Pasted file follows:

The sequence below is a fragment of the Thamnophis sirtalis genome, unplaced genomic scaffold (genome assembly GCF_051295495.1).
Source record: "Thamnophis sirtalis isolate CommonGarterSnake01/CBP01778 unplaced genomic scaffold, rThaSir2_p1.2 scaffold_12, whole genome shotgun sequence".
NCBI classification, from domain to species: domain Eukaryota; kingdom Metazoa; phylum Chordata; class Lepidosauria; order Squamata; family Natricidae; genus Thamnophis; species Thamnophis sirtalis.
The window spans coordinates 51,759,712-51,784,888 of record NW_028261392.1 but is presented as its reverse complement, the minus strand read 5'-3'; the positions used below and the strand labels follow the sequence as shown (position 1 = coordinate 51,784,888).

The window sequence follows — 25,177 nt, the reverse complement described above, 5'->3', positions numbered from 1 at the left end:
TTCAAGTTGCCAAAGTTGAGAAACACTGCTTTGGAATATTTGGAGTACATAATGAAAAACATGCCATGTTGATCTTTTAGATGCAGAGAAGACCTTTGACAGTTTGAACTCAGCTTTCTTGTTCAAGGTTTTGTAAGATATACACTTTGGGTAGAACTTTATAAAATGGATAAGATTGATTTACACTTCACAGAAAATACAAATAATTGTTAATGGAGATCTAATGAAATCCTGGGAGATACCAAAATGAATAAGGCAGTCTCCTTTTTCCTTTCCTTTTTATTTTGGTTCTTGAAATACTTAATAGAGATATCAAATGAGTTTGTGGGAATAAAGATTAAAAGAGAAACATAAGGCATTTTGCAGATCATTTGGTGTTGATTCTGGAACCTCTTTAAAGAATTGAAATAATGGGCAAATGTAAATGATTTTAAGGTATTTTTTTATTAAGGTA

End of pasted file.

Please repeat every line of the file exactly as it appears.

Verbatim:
The sequence below is a fragment of the Thamnophis sirtalis genome, unplaced genomic scaffold (genome assembly GCF_051295495.1).
Source record: "Thamnophis sirtalis isolate CommonGarterSnake01/CBP01778 unplaced genomic scaffold, rThaSir2_p1.2 scaffold_12, whole genome shotgun sequence".
NCBI classification, from domain to species: domain Eukaryota; kingdom Metazoa; phylum Chordata; class Lepidosauria; order Squamata; family Natricidae; genus Thamnophis; species Thamnophis sirtalis.
The window spans coordinates 51,759,712-51,784,888 of record NW_028261392.1 but is presented as its reverse complement, the minus strand read 5'-3'; the positions used below and the strand labels follow the sequence as shown (position 1 = coordinate 51,784,888).

The window sequence follows — 25,177 nt, the reverse complement described above, 5'->3', positions numbered from 1 at the left end:
TTCAAGTTGCCAAAGTTGAGAAACACTGCTTTGGAATATTTGGAGTACATAATGAAAAACATGCCATGTTGATCTTTTAGATGCAGAGAAGACCTTTGACAGTTTGAACTCAGCTTTCTTGTTCAAGGTTTTGTAAGATATACACTTTGGGTAGAACTTTATAAAATGGATAAGATTGATTTACACTTCACAGAAAATACAAATAATTGTTAATGGAGATCTAATGAAATCCTGGGAGATACCAAAATGAATAAGGCAGTCTCCTTTTTCCTTTCCTTTTTATTTTGGTTCTTGAAATACTTAATAGAGATATCAAATGAGTTTGTGGGAATAAAGATTAAAAGAGAAACATAAGGCATTTTGCAGATCATTTGGTGTTGATTCTGGAACCTCTTTAAAGAATTGAAATAATGGGCAAATGTAAATGATTTTAAGGTATTTTTTTATTAAGGTA